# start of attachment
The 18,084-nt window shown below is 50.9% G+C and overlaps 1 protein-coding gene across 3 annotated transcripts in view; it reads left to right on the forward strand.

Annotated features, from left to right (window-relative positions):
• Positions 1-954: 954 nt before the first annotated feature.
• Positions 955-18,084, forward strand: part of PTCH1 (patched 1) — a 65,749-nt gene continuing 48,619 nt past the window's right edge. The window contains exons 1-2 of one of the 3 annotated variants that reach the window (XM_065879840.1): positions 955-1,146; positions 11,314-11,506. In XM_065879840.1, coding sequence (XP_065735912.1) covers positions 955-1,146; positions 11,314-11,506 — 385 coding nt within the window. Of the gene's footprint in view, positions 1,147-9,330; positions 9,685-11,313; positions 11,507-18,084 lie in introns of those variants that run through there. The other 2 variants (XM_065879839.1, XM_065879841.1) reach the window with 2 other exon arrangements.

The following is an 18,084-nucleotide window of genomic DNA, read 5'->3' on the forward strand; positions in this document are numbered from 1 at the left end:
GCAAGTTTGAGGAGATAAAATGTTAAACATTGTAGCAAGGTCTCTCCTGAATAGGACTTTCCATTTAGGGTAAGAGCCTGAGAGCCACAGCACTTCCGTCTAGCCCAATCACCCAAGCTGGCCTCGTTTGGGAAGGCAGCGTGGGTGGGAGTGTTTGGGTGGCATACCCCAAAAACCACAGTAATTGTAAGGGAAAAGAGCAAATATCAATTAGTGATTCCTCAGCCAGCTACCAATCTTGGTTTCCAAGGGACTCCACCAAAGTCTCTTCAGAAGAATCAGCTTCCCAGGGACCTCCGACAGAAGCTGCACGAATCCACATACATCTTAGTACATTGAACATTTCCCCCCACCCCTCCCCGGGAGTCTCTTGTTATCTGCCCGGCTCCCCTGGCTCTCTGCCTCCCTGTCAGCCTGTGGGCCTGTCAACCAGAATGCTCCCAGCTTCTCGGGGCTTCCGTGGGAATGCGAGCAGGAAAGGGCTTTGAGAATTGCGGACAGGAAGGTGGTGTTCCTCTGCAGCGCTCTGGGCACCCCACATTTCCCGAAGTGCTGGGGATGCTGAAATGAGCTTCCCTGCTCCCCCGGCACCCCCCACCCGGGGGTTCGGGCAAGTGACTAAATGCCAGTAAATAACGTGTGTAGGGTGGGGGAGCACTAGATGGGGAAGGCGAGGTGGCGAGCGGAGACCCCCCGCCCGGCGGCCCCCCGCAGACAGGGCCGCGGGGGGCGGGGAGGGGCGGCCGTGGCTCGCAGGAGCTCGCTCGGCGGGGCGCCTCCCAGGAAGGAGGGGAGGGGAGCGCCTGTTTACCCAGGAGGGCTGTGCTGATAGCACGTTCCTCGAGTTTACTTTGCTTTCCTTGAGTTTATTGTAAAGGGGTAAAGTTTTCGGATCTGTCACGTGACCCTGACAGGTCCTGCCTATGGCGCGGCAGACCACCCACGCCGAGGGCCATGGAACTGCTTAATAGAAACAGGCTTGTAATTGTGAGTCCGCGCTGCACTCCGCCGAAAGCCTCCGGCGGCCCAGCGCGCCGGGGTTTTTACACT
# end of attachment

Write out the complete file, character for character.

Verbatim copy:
The 18,084-nt window shown below is 50.9% G+C and overlaps 1 protein-coding gene across 3 annotated transcripts in view; it reads left to right on the forward strand.

Annotated features, from left to right (window-relative positions):
• Positions 1-954: 954 nt before the first annotated feature.
• Positions 955-18,084, forward strand: part of PTCH1 (patched 1) — a 65,749-nt gene continuing 48,619 nt past the window's right edge. The window contains exons 1-2 of one of the 3 annotated variants that reach the window (XM_065879840.1): positions 955-1,146; positions 11,314-11,506. In XM_065879840.1, coding sequence (XP_065735912.1) covers positions 955-1,146; positions 11,314-11,506 — 385 coding nt within the window. Of the gene's footprint in view, positions 1,147-9,330; positions 9,685-11,313; positions 11,507-18,084 lie in introns of those variants that run through there. The other 2 variants (XM_065879839.1, XM_065879841.1) reach the window with 2 other exon arrangements.

The following is an 18,084-nucleotide window of genomic DNA, read 5'->3' on the forward strand; positions in this document are numbered from 1 at the left end:
GCAAGTTTGAGGAGATAAAATGTTAAACATTGTAGCAAGGTCTCTCCTGAATAGGACTTTCCATTTAGGGTAAGAGCCTGAGAGCCACAGCACTTCCGTCTAGCCCAATCACCCAAGCTGGCCTCGTTTGGGAAGGCAGCGTGGGTGGGAGTGTTTGGGTGGCATACCCCAAAAACCACAGTAATTGTAAGGGAAAAGAGCAAATATCAATTAGTGATTCCTCAGCCAGCTACCAATCTTGGTTTCCAAGGGACTCCACCAAAGTCTCTTCAGAAGAATCAGCTTCCCAGGGACCTCCGACAGAAGCTGCACGAATCCACATACATCTTAGTACATTGAACATTTCCCCCCACCCCTCCCCGGGAGTCTCTTGTTATCTGCCCGGCTCCCCTGGCTCTCTGCCTCCCTGTCAGCCTGTGGGCCTGTCAACCAGAATGCTCCCAGCTTCTCGGGGCTTCCGTGGGAATGCGAGCAGGAAAGGGCTTTGAGAATTGCGGACAGGAAGGTGGTGTTCCTCTGCAGCGCTCTGGGCACCCCACATTTCCCGAAGTGCTGGGGATGCTGAAATGAGCTTCCCTGCTCCCCCGGCACCCCCCACCCGGGGGTTCGGGCAAGTGACTAAATGCCAGTAAATAACGTGTGTAGGGTGGGGGAGCACTAGATGGGGAAGGCGAGGTGGCGAGCGGAGACCCCCCGCCCGGCGGCCCCCCGCAGACAGGGCCGCGGGGGGCGGGGAGGGGCGGCCGTGGCTCGCAGGAGCTCGCTCGGCGGGGCGCCTCCCAGGAAGGAGGGGAGGGGAGCGCCTGTTTACCCAGGAGGGCTGTGCTGATAGCACGTTCCTCGAGTTTACTTTGCTTTCCTTGAGTTTATTGTAAAGGGGTAAAGTTTTCGGATCTGTCACGTGACCCTGACAGGTCCTGCCTATGGCGCGGCAGACCACCCACGCCGAGGGCCATGGAACTGCTTAATAGAAACAGGCTTGTAATTGTGAGTCCGCGCTGCACTCCGCCGAAAGCCTCCGGCGGCCCAGCGCGCCGGGGTTTTTACACT